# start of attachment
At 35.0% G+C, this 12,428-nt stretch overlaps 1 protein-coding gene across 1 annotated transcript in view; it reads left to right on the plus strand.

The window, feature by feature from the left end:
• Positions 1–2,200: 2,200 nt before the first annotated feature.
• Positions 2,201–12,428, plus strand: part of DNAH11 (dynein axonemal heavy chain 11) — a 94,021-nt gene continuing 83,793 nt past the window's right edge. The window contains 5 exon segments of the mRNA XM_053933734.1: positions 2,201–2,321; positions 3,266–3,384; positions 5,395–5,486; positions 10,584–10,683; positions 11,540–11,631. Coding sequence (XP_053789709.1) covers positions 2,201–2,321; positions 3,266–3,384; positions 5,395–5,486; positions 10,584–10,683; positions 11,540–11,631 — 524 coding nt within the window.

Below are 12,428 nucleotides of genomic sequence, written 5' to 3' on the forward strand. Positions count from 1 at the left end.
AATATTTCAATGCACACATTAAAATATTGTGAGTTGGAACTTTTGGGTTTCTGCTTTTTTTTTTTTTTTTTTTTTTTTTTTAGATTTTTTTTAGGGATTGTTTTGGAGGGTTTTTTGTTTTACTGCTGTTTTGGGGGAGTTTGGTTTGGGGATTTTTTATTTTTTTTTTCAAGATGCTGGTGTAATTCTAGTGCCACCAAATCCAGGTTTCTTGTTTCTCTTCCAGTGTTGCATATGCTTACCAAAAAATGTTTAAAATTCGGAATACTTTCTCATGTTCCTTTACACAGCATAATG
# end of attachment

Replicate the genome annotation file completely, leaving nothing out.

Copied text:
At 35.0% G+C, this 12,428-nt stretch overlaps 1 protein-coding gene across 1 annotated transcript in view; it reads left to right on the plus strand.

The window, feature by feature from the left end:
• Positions 1–2,200: 2,200 nt before the first annotated feature.
• Positions 2,201–12,428, plus strand: part of DNAH11 (dynein axonemal heavy chain 11) — a 94,021-nt gene continuing 83,793 nt past the window's right edge. The window contains 5 exon segments of the mRNA XM_053933734.1: positions 2,201–2,321; positions 3,266–3,384; positions 5,395–5,486; positions 10,584–10,683; positions 11,540–11,631. Coding sequence (XP_053789709.1) covers positions 2,201–2,321; positions 3,266–3,384; positions 5,395–5,486; positions 10,584–10,683; positions 11,540–11,631 — 524 coding nt within the window.

Below are 12,428 nucleotides of genomic sequence, written 5' to 3' on the forward strand. Positions count from 1 at the left end.
AATATTTCAATGCACACATTAAAATATTGTGAGTTGGAACTTTTGGGTTTCTGCTTTTTTTTTTTTTTTTTTTTTTTTTTTAGATTTTTTTTAGGGATTGTTTTGGAGGGTTTTTTGTTTTACTGCTGTTTTGGGGGAGTTTGGTTTGGGGATTTTTTATTTTTTTTTTCAAGATGCTGGTGTAATTCTAGTGCCACCAAATCCAGGTTTCTTGTTTCTCTTCCAGTGTTGCATATGCTTACCAAAAAATGTTTAAAATTCGGAATACTTTCTCATGTTCCTTTACACAGCATAATG